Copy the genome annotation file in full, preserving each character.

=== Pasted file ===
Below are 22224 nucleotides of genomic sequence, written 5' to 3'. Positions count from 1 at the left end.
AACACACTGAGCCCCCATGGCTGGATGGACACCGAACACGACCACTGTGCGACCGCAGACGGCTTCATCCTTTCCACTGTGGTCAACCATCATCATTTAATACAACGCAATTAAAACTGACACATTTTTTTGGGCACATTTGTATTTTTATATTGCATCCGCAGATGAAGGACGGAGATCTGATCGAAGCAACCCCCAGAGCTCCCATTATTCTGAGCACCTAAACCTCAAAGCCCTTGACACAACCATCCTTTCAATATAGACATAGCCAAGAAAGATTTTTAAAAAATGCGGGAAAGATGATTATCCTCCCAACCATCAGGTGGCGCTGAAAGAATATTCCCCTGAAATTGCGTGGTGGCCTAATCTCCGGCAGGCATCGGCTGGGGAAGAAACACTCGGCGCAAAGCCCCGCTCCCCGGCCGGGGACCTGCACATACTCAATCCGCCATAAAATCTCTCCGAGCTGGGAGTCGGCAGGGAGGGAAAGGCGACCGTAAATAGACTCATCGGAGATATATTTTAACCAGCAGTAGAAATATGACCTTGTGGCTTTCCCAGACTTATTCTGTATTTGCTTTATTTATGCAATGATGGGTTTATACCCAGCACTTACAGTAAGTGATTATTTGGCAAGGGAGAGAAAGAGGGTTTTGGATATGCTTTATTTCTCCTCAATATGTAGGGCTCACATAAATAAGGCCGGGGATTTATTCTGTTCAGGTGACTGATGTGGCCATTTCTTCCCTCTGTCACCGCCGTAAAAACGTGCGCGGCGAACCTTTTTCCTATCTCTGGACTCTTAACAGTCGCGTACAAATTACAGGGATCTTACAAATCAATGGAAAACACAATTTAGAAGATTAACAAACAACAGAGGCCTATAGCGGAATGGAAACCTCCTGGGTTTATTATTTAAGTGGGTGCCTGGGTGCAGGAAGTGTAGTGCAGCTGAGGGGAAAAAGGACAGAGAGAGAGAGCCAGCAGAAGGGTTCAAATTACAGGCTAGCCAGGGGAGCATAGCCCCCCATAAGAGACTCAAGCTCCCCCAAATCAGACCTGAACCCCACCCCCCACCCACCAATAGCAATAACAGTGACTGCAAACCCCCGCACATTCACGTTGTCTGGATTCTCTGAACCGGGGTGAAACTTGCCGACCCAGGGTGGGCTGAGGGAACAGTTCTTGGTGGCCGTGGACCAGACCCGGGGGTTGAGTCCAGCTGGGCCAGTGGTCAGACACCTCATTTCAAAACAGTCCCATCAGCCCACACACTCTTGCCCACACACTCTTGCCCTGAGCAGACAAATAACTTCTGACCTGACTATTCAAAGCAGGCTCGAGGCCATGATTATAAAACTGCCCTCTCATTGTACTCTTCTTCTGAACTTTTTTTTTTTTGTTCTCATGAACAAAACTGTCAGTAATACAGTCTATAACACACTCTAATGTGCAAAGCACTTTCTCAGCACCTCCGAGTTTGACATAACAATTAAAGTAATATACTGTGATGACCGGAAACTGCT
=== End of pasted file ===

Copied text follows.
Below are 22224 nucleotides of genomic sequence, written 5' to 3'. Positions count from 1 at the left end.
AACACACTGAGCCCCCATGGCTGGATGGACACCGAACACGACCACTGTGCGACCGCAGACGGCTTCATCCTTTCCACTGTGGTCAACCATCATCATTTAATACAACGCAATTAAAACTGACACATTTTTTTGGGCACATTTGTATTTTTATATTGCATCCGCAGATGAAGGACGGAGATCTGATCGAAGCAACCCCCAGAGCTCCCATTATTCTGAGCACCTAAACCTCAAAGCCCTTGACACAACCATCCTTTCAATATAGACATAGCCAAGAAAGATTTTTAAAAAATGCGGGAAAGATGATTATCCTCCCAACCATCAGGTGGCGCTGAAAGAATATTCCCCTGAAATTGCGTGGTGGCCTAATCTCCGGCAGGCATCGGCTGGGGAAGAAACACTCGGCGCAAAGCCCCGCTCCCCGGCCGGGGACCTGCACATACTCAATCCGCCATAAAATCTCTCCGAGCTGGGAGTCGGCAGGGAGGGAAAGGCGACCGTAAATAGACTCATCGGAGATATATTTTAACCAGCAGTAGAAATATGACCTTGTGGCTTTCCCAGACTTATTCTGTATTTGCTTTATTTATGCAATGATGGGTTTATACCCAGCACTTACAGTAAGTGATTATTTGGCAAGGGAGAGAAAGAGGGTTTTGGATATGCTTTATTTCTCCTCAATATGTAGGGCTCACATAAATAAGGCCGGGGATTTATTCTGTTCAGGTGACTGATGTGGCCATTTCTTCCCTCTGTCACCGCCGTAAAAACGTGCGCGGCGAACCTTTTTCCTATCTCTGGACTCTTAACAGTCGCGTACAAATTACAGGGATCTTACAAATCAATGGAAAACACAATTTAGAAGATTAACAAACAACAGAGGCCTATAGCGGAATGGAAACCTCCTGGGTTTATTATTTAAGTGGGTGCCTGGGTGCAGGAAGTGTAGTGCAGCTGAGGGGAAAAAGGACAGAGAGAGAGAGCCAGCAGAAGGGTTCAAATTACAGGCTAGCCAGGGGAGCATAGCCCCCCATAAGAGACTCAAGCTCCCCCAAATCAGACCTGAACCCCACCCCCCACCCACCAATAGCAATAACAGTGACTGCAAACCCCCGCACATTCACGTTGTCTGGATTCTCTGAACCGGGGTGAAACTTGCCGACCCAGGGTGGGCTGAGGGAACAGTTCTTGGTGGCCGTGGACCAGACCCGGGGGTTGAGTCCAGCTGGGCCAGTGGTCAGACACCTCATTTCAAAACAGTCCCATCAGCCCACACACTCTTGCCCACACACTCTTGCCCTGAGCAGACAAATAACTTCTGACCTGACTATTCAAAGCAGGCTCGAGGCCATGATTATAAAACTGCCCTCTCATTGTACTCTTCTTCTGAACTTTTTTTTTTTTGTTCTCATGAACAAAACTGTCAGTAATACAGTCTATAACACACTCTAATGTGCAAAGCACTTTCTCAGCACCTCCGAGTTTGACATAACAATTAAAGTAATATACTGTGATGACCGGAAACTGCT